In order to create a world class business school facility to recruit and retain world class faculty and students, you must manage three key factors to success – process, flexibility, and cost. Part 1 of a 3-part series.
The edict in the academic landscape after the pandemic is the same as it was before the pandemic: business schools must optimize their competitive advantage by providing students with facilities that support collaborative, cross-curricular education.
Technology is an even more important driver of classroom design than it was in the pre-pandemic world. Hybrid education in particular has a significant impact on the design of classrooms. Since virtual learning has been shown to be workable, the physical classroom needs to “improve its game” by providing the interaction that serves as the benefit of personal occurrence.
Curricula and courses are developing rapidly, so flexibility is a “must”. Academic departments, however, are rarely designed for flexibility.
Therefore, if you want to create a world-class business school facility to attract and retain world-class faculty and students, you must manage three key factors to success – process, flexibility, and cost. Setting up the right process is the most important thing.
Process makes perfect. Establishing a decision-making structure is of the utmost importance in any type of transformation project. Your organization is geared towards making academic decisions. You will likely find that a different “organizational chart” is required to make the many strategic and tactical decisions a construction project requires. Once you have your structure in place, it is important to clearly articulate the programming and design process and share it with all decision makers and project stakeholders so that the entire team can create a realistic project plan with dates, deadlines and deliverables.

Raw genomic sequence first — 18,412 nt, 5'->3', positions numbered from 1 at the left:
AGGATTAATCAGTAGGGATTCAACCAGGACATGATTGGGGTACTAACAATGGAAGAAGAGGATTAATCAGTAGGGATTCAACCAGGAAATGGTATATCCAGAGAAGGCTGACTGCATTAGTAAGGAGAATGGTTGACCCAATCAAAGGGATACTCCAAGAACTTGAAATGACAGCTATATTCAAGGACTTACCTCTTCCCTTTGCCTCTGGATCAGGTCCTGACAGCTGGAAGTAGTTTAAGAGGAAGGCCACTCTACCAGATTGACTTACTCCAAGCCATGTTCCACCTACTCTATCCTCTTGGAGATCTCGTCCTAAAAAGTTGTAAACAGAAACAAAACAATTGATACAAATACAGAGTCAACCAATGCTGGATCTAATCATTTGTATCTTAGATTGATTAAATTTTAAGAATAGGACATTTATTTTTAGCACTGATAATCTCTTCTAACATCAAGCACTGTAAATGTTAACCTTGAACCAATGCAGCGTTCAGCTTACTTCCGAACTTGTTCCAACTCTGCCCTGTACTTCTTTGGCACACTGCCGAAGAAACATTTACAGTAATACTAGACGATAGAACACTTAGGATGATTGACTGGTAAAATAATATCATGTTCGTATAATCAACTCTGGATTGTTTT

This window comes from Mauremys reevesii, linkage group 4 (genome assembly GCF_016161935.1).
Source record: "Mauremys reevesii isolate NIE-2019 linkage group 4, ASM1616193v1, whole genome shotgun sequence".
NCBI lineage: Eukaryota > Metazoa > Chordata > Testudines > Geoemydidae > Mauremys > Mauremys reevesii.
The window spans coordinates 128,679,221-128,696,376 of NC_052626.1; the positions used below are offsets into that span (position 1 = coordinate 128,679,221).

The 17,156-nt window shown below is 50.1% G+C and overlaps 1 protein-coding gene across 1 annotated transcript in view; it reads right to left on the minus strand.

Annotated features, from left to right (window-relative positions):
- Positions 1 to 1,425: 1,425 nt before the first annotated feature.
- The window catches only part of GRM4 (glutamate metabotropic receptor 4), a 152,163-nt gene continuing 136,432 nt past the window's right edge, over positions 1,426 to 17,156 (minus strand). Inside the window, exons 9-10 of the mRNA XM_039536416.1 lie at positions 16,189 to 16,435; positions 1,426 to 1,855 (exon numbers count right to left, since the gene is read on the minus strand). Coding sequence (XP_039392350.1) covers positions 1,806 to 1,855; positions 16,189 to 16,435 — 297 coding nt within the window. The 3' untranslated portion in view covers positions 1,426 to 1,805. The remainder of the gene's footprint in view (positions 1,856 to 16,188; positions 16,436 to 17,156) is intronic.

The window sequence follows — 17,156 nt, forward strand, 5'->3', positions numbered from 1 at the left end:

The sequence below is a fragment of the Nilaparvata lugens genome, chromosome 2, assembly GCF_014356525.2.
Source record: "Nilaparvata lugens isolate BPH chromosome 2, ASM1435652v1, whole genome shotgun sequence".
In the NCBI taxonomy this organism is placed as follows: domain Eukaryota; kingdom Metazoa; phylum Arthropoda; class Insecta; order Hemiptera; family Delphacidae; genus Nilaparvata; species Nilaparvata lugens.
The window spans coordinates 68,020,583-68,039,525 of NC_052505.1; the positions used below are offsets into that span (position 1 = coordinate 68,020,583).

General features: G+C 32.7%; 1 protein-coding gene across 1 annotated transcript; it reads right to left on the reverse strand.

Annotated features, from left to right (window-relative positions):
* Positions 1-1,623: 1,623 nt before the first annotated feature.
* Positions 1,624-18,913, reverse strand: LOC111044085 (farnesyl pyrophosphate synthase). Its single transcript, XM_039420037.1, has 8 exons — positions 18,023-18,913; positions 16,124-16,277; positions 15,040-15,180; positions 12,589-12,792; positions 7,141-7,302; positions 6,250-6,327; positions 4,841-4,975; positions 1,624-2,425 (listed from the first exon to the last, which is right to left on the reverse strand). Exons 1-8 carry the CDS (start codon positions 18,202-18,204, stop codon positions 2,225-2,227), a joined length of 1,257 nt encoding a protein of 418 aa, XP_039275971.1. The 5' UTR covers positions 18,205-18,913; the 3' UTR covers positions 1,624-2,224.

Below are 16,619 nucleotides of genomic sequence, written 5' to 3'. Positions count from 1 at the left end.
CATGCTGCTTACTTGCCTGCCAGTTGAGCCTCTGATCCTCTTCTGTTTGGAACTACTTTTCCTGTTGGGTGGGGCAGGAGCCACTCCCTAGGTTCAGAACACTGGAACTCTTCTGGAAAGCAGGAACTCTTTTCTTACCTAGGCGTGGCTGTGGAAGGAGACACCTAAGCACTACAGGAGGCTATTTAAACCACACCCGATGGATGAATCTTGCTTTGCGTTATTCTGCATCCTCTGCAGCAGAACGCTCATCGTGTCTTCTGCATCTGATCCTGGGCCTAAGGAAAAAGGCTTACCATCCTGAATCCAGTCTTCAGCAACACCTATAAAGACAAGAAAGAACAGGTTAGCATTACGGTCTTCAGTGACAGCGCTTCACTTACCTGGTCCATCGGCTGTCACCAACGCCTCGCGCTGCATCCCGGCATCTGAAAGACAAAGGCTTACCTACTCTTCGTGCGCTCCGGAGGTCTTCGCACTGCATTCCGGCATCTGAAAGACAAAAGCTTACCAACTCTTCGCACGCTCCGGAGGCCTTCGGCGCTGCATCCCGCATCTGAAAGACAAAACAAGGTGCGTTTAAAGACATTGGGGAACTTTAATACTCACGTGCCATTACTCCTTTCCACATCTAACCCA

This helps stakeholders understand exactly what results they can expect from the design team and when, and why their involvement is critical to the end product. Below are several process-related points to consider when planning and designing a business school project.
Reflect on the internal organization of the school. Colleges and universities are consensus-based institutions. Everyone has a voice and is used to being heard. One of the toughest conversations is when architects explain to business school executives the difference between the focused and linear process of planning and designing a new building versus the more iterative and democratic way they manage their programs.
An effective strategy is to have someone in college, preferably with close faculty ties, manage the involvement of stakeholders, such as: Ideally, this coordinator communicates with the interest groups on a daily basis and can advise each other in their common everyday language. Through the faculty representatives, the faculty and business school staff can provide input on pedagogy, learning environments, and optimal class size. It must be clear that the coordinator will have some additional duties from this role, which may correspond to a half-time or even three-quarter-time role. Hence, we have seen that some institutions hire outside consultants to help with this decision making and organization. It should be noted that this role is in addition to the role of the project manager of the university or the institutions within the process.
Vision = goals + decisions. Be clear and straightforward in setting a project vision, identifying goals, and organizing a decision-making structure. A common set of goals frames the conversation and provides designers and university leaders with a reference point for decision-making. A clear letter of intent can be very valuable months in the process when a difficult decision has to be made.